How To Use Guilt As An Opportunity

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You might think this idea sounds nuts, but I'm finding that really examining what we feel guilty about and choosing to look at those moments through a non-judgmental lens can help us much more than we realize. I talk this idea through in the latest episode of the SHINE & SEEK podcast and really delve into what our guilt is trying to tell us and how we can use it as an opportunity to bring our darkness to the light. 

Keep reading for more on this topic or jump right in and listen in the player above or by subscribing on iTunes. And be sure to check out the resources I list at the end of this post where you can find out more about Brené Brown, who I mention throughout the podcast. She has greatly influenced how I think about guilt and I wish everyone in the world could be exposed to her work and message.

To break this down I think it’s important to look at what “guilt” actually means. Guilt, as the Merriam-Webster Dictionary defines it, is: "a bad feeling caused by knowing or thinking that you have done something bad or wrong." Sounds like a good gut check moment when you think about it in those terms, but we often don't see if that way because instead of getting curious and looking at it we let judgement and blame run the show.

Simply put, when we let ourselves witness and feel the emotion of guilt it’s really like we’re holding up a mirror to our behavior to see if we like the reflection. And if we don’t, we'll often immediately go in to blaming ourselves and thinking how awful we are when that is probably the least helpful thing we can do, and quite different from taking responsibility. When you get into that cycle of blaming and beating yourself up it’s very easy to slip into shame, which is very different from guilt.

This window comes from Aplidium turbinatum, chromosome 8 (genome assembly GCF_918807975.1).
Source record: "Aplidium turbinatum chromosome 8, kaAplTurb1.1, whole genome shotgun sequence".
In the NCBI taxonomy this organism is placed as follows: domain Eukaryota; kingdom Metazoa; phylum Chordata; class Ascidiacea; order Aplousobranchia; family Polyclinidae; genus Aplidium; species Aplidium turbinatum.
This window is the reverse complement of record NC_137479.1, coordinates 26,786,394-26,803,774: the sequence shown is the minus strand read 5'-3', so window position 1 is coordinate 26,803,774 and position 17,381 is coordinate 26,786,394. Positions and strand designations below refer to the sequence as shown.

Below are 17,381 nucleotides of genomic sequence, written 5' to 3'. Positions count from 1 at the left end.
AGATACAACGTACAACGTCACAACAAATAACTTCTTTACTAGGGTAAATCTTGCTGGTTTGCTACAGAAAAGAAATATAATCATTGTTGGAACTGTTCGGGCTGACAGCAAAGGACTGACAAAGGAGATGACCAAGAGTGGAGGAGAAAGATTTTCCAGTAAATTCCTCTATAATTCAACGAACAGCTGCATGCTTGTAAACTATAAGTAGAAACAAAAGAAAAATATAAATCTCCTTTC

A great teacher on this subject is researcher, professor, and author Brené Brown. In her book, The Gifts of Imperfection, she explains how guilt is the feeling that we did something bad, and shame is the feeling that we are bad. Or, instead of thinking we made a mistake, we think we are a mistake. One is a reflection on behavior and one is about who we are as a human being.  

She writes, "We feel guilty when we hold up something we've done or failed to do against the kind of person we want to be. It's an uncomfortable feeling, but one that's helpful. When we apologize for something we've done, make amends to others, or change a behavior that we don't feel good about, guilt is most often the motivator. Guilt is just as powerful as shame, but its effect is often positive while shame often is destructive."

So, if we can stop the blame game and take that opportunity to choose again, learn from our mistakes, take responsibility for them, and forgive ourselves guilt can be something that helps us do better next time. It can be something that moves us in the right direction, instead of something that makes us launch into a never-ending cycle of judgment and blame. 

It's really just a reminder from the best version of ourselves that we did something that isn’t in line with how we want to show up in the world, and if we can look at it from a loving perspective we can use that guilty feeling as a chance to recalibrate and reset.

We can ask how we can move through it and learn the lesson without beating ourselves up. We can choose again.